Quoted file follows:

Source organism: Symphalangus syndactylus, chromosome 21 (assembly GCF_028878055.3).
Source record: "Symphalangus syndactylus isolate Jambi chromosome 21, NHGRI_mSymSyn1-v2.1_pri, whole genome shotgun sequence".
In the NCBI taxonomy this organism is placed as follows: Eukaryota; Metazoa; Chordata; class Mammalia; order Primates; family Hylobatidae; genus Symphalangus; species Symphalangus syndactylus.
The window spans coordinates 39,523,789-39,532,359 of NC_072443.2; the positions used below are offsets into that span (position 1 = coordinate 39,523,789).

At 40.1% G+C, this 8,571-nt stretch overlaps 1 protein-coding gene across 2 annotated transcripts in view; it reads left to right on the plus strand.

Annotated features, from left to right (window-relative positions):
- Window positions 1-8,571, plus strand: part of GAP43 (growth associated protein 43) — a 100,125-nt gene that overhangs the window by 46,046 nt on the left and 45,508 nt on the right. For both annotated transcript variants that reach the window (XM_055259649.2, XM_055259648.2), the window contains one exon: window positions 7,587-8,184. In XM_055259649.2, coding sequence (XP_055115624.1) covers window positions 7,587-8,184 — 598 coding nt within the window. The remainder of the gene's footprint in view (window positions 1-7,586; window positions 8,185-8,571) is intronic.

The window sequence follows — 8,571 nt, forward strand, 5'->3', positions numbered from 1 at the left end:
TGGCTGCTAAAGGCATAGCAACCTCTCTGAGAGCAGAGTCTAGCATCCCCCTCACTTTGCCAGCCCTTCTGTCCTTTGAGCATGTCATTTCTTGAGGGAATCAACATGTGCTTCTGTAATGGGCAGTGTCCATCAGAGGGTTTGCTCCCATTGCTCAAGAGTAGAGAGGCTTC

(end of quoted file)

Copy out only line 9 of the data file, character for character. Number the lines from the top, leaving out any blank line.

TGGCTGCTAAAGGCATAGCAACCTCTCTGAGAGCAGAGTCTAGCATCCCCCTCACTTTGCCAGCCCTTCTGTCCTTTGAGCATGTCATTTCTTGAGGGAATCAACATGTGCTTCTGTAATGGGCAGTGTCCATCAGAGGGTTTGCTCCCATTGCTCAAGAGTAGAGAGGCTTC